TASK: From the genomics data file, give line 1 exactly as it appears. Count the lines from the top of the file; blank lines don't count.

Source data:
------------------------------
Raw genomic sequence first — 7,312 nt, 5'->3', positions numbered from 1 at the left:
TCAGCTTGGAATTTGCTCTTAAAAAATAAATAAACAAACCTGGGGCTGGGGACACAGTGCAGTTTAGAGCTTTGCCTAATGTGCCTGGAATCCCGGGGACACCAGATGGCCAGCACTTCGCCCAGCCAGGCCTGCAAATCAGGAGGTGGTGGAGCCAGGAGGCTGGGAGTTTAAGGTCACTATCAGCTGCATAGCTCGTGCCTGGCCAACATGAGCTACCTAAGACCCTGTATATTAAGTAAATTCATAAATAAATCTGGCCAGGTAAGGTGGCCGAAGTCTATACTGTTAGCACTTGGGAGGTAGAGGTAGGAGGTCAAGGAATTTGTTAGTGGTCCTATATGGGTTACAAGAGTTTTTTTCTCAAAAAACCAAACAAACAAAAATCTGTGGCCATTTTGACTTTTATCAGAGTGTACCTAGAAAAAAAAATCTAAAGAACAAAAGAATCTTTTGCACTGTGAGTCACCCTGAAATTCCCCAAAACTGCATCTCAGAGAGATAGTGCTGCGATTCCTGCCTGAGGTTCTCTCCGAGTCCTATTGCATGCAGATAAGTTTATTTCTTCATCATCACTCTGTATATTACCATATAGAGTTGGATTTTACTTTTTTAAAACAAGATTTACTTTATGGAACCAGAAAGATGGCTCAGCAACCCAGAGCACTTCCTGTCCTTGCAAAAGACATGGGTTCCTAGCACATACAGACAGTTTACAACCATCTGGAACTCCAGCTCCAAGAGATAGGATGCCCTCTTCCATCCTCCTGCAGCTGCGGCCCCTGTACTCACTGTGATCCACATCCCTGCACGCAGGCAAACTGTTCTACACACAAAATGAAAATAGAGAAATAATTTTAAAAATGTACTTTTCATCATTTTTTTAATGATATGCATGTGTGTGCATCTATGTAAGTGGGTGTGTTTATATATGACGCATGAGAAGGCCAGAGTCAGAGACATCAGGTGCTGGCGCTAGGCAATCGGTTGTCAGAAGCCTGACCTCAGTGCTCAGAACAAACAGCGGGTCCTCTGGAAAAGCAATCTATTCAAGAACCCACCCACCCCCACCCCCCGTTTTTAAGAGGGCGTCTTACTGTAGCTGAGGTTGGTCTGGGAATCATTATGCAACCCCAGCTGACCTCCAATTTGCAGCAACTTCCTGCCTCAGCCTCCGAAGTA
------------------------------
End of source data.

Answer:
Raw genomic sequence first — 7,312 nt, 5'->3', positions numbered from 1 at the left: